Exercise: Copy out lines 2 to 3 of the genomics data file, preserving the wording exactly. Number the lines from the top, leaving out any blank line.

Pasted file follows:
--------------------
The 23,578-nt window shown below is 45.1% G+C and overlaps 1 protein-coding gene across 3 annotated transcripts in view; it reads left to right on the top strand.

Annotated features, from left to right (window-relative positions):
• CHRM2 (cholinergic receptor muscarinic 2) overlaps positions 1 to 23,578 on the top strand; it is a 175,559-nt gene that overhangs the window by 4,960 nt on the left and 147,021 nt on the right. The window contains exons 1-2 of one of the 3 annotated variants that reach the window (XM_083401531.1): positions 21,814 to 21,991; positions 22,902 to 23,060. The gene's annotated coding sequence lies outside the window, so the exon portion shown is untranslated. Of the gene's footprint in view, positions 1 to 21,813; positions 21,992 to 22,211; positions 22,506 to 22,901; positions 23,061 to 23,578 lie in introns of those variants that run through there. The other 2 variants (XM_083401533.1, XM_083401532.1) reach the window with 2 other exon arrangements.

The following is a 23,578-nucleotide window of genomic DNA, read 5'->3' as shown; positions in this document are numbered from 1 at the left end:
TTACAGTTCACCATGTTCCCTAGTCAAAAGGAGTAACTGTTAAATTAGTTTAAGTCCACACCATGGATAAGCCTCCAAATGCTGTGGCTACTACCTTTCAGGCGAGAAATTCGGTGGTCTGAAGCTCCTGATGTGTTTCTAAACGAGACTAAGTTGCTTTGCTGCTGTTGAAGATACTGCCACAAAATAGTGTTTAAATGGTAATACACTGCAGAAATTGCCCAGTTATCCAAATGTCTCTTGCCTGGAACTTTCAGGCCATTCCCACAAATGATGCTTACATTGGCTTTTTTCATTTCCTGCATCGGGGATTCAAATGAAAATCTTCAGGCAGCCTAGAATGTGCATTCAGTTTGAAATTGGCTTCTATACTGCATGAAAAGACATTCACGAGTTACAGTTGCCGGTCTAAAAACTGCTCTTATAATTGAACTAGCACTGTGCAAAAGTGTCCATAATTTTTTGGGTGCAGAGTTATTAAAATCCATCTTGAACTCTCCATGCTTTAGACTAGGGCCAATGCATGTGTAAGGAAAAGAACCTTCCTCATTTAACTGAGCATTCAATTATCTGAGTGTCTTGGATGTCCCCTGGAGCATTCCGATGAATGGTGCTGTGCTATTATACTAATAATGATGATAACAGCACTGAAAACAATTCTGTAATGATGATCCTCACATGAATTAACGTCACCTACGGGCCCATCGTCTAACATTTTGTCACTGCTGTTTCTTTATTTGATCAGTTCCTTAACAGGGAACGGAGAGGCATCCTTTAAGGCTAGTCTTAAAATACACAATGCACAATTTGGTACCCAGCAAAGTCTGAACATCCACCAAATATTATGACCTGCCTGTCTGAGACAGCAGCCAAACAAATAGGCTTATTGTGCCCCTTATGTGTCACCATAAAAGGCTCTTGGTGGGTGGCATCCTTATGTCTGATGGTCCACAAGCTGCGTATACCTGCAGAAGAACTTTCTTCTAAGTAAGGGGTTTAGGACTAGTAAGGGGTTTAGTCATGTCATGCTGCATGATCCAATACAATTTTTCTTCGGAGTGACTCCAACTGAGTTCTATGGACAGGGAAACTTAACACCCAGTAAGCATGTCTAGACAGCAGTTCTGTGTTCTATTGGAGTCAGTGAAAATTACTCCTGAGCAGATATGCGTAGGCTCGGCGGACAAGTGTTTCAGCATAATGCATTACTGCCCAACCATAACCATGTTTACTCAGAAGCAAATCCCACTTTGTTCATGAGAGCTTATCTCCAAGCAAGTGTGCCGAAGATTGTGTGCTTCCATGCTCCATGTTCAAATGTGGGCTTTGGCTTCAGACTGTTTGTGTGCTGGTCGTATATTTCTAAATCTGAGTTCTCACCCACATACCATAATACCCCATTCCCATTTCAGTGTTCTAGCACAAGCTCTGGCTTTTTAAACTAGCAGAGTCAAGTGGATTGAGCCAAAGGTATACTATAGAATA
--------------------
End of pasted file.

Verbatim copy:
Annotated features, from left to right (window-relative positions):
• CHRM2 (cholinergic receptor muscarinic 2) overlaps positions 1 to 23,578 on the top strand; it is a 175,559-nt gene that overhangs the window by 4,960 nt on the left and 147,021 nt on the right. The window contains exons 1-2 of one of the 3 annotated variants that reach the window (XM_083401531.1): positions 21,814 to 21,991; positions 22,902 to 23,060. The gene's annotated coding sequence lies outside the window, so the exon portion shown is untranslated. Of the gene's footprint in view, positions 1 to 21,813; positions 21,992 to 22,211; positions 22,506 to 22,901; positions 23,061 to 23,578 lie in introns of those variants that run through there. The other 2 variants (XM_083401533.1, XM_083401532.1) reach the window with 2 other exon arrangements.